I feel like Columbus is really good. I mean, we have just like, incredible, like community supports available for our families. We do what we do without utilizing these community supports, whether it’s mental health providers, drug and alcohol counselors, hospitals, I mean, the courts, our police department, I mean, everyone has just been incredible. And, you know, working with us in these cases, and our families, and there are situations where we can close out a case because we’re so confident in our community support that we’ve linked our families with. So I would just say huge, huge thank you to them, we really truly could not do what we do without without them.

Tim Fulton  22:50

And then what do you think Columbus is not doing so well?

Caseworker Carrie Miller  22:53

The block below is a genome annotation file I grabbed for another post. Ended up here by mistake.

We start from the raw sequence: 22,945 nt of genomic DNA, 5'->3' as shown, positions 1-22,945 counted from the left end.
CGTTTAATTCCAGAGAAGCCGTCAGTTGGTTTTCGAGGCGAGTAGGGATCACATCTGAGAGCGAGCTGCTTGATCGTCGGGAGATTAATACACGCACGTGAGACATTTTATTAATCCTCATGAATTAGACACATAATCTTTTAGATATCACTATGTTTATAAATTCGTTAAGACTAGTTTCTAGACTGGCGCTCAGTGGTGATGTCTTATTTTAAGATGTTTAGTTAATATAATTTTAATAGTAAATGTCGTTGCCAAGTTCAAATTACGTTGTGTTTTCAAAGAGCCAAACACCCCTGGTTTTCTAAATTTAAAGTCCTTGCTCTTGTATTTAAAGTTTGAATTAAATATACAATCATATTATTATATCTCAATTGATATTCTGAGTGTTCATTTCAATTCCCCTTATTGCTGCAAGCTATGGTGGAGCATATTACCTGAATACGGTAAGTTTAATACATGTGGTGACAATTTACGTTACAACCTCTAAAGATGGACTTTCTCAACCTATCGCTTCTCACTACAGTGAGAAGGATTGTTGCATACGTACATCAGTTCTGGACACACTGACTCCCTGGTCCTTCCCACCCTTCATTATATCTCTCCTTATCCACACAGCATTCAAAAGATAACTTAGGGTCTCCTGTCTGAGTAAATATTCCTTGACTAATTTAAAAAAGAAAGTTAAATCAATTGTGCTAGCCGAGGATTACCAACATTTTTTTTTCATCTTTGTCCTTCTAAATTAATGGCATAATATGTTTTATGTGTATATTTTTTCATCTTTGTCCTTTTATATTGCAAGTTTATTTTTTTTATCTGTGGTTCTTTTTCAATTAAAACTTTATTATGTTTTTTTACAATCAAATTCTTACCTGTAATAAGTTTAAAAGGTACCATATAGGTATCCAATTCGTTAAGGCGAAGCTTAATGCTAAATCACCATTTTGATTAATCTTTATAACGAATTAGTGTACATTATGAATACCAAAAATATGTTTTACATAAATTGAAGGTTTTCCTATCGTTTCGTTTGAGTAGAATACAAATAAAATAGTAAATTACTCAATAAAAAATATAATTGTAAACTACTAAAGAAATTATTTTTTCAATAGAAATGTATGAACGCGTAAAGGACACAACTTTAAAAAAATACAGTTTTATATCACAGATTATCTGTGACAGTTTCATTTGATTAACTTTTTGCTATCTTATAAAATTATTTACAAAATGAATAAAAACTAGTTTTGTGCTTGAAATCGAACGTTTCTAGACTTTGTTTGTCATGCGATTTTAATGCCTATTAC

Okay, Columbus needs to work on their whole construction situation. It is really wearing on me, I don’t know, every day I wake up and it’s just a new construction that nobody asked me about.

Tim Fulton  23:09

Just getting in your way. And it’s in your way. Yeah. Fair enough. Carrie, thank you again for your time. Thank you very much. Thank you for listening to the confluence cast presented by Columbus underground. Again, you can get more information on what we discussed today in the show notes for this episode at the confluence cast.com. Right now Franklin County Children’s Services is accepting donations as part of their holiday wish campaign. You can find out how to support that drive or sponsor a family at Franklin County kids.net. Please rate subscribe, share this episode of The confluence cast with your friends, family contacts, enemies, your favorite caseworker. If you’re interested in sponsoring Confluence cast get in touch with us. We can be reached by email at info at the confluence cast.com Our theme music was composed by Benji Robinson. Our producer is Philip Cogley. I’m your host, Tim Fulton. Have a great week.